“Boy, driving through Northern Nevada along I80 sure is boring, I’ve never seen so much nothing”.

I personally love it when I hear statements like that. I think to myself “you’re right, just keep on driving”. 

Loving life in the high desert of Northern Nevada means being able to focus on many levels. 

In long focus, you will see her vast landscapes, full of subtle pastels juxtaposed on jagged mountain shapes and long, almost endless flats. If you can’t be still long enough, you may delight in some of our planet’s most glorious sunrises and sunsets. In long focus you may appreciate our brilliant starry skies, silent moonrises, the intensity of a desert rainstorm, or the poetry of giant snowflakes falling lightly onto a sagebrush sea. You may breathe deeply into the wonder of sagebrush after a rain, gaze dreamily at the image of sunlight through aspen trees in autumn, or hug yourself at the howl of a winter storm through the rocky chasms of our mountains and valleys.

Then, I think of close focus and being able to walk through one of those wild landscapes we’ve admired from a distance, and peer down to discover perfect little communities of life, color and sound. Chukar scurrying through a dry creek bed; a flurry of wild garlic growing along a windy ridge and tossing skyward its lovely purple blooms and pungent fragrance; feel the delight and wonder of hearing quail, chukar and elk talking in mountain canyons, or the screech of a red tail hawk floating on breezes 500 feet above. Perhaps your treasure will be a noisy rock chuck telling you to move away, seeing craggy hillsides exploding in the colors of Indian paintbrush, lupine, and sunflowers or hearing the mournful sounds of Sandhill cranes calling to their mates or leaning down to quench your thirst in a mountain creek only to be surprised and delighted by the nearly silent music of water trickling over rocks in that lonely creek bed fifty miles from town.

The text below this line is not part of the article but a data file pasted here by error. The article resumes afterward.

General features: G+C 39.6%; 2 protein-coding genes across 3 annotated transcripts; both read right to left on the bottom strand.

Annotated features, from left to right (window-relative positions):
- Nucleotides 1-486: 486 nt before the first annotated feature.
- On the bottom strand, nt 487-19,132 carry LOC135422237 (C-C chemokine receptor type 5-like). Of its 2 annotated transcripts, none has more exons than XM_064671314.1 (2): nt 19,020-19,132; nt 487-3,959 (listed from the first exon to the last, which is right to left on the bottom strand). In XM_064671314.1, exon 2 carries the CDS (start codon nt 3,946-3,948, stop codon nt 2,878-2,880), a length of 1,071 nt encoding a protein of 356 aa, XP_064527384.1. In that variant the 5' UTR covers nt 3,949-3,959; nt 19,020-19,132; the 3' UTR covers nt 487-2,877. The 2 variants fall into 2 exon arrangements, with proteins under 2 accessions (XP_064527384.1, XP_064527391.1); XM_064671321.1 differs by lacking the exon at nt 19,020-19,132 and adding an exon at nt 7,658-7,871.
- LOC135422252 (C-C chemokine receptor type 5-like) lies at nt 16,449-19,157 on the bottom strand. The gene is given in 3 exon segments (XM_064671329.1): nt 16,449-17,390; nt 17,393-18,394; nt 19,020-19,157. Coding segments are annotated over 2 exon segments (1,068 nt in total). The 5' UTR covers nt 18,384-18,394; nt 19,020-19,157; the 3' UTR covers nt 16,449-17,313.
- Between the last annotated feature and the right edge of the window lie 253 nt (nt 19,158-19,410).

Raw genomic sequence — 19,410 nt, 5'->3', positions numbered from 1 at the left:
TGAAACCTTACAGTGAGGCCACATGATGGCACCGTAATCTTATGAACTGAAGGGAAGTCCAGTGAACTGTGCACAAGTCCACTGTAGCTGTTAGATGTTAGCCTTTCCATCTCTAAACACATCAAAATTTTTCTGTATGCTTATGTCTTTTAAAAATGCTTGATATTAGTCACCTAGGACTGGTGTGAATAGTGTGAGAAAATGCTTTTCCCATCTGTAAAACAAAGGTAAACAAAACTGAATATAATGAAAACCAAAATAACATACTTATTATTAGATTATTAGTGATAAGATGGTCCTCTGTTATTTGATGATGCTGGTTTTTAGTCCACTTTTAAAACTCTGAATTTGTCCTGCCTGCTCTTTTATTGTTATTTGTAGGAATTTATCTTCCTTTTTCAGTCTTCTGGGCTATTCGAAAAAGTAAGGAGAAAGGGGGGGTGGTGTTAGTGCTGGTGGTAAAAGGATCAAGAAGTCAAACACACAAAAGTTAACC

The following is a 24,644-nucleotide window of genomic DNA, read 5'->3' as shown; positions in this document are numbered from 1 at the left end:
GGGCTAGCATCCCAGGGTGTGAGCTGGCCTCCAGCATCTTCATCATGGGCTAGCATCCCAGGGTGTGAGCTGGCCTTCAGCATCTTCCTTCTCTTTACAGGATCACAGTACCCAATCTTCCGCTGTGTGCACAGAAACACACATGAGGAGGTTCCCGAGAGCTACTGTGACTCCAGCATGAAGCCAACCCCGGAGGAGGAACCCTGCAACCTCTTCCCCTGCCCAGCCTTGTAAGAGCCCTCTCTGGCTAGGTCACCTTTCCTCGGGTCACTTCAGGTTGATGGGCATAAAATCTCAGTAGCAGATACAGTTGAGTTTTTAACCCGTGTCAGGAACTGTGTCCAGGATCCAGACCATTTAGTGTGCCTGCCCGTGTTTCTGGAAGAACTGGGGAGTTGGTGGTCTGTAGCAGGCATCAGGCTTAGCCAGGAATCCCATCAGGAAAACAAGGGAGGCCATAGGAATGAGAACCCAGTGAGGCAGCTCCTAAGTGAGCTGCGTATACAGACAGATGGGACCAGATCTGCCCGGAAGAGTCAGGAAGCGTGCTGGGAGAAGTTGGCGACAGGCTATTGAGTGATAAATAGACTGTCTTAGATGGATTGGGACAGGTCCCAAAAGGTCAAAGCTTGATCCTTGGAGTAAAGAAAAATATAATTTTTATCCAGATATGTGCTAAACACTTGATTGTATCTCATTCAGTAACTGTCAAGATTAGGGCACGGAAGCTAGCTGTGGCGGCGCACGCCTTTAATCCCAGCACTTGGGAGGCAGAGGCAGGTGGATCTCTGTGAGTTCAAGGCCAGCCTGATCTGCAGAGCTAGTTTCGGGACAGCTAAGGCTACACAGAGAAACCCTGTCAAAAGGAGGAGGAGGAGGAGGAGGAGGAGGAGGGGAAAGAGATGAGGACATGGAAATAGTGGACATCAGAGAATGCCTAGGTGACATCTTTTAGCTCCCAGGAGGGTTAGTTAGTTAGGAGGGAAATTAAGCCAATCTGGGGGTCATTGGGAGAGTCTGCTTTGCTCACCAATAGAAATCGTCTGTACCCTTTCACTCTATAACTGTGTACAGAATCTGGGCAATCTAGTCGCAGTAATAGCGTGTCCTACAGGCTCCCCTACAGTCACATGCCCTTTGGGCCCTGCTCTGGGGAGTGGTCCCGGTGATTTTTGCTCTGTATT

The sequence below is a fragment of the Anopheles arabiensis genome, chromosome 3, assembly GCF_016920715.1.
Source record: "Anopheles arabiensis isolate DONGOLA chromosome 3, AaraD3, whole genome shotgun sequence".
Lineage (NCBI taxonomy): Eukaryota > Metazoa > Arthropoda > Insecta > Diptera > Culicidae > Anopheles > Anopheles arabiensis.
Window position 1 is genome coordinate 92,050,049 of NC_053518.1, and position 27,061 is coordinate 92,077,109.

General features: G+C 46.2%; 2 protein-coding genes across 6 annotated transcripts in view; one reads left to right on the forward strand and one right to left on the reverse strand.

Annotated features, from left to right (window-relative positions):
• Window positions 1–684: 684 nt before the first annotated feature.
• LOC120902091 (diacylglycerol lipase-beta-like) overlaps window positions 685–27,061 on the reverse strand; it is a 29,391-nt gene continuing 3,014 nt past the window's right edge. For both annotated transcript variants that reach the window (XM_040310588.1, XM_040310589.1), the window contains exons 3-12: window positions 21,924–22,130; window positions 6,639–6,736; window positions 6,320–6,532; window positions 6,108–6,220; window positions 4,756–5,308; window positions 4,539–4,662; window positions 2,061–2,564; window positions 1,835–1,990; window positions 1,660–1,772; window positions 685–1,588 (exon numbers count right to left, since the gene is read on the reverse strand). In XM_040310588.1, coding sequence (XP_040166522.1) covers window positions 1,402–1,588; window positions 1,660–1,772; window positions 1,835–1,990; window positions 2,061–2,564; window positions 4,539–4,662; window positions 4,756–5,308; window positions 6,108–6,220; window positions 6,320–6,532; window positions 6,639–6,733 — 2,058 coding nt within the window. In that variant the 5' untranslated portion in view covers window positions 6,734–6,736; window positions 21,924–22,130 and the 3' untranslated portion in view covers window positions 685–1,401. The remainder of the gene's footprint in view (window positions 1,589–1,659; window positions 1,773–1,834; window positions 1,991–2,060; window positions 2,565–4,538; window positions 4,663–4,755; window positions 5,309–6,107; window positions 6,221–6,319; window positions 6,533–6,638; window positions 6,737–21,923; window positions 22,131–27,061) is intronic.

In the middle distance, you may notice bighorn sheep on a rocky outcropping, animals you once found nearly impossible to see, until you noticed their glowing white butts, and now can’t miss them. You may be taken by the strange sight of pivots growing crops in the desert or vast solar farms in the middle of nowhere. Some will notice the cattle and sheep that dot the landscape and peacefully graze while the occasional buckaroo, decked out in bright wild rag, flat hat, and long lass rope pushes his charges along. Perhaps your quiet focus will be broken by Navy or Air Force jets flying in formation, a few hundred feet over the deck, tipping their wings at hunters and buckaroos, and shattering the silence of the great Owyhee desert. 

Northern Nevada offers as many different landscapes as there are souls to appreciate them. I’m happy to share her with anyone who will appreciate her grandeur, and equally happy to let the too busy or obtuse simply drive on, and leave her austere, unique beauty to those of us who are in on her secret. 

Kris Stewart is a rancher from Paradise Valley, NV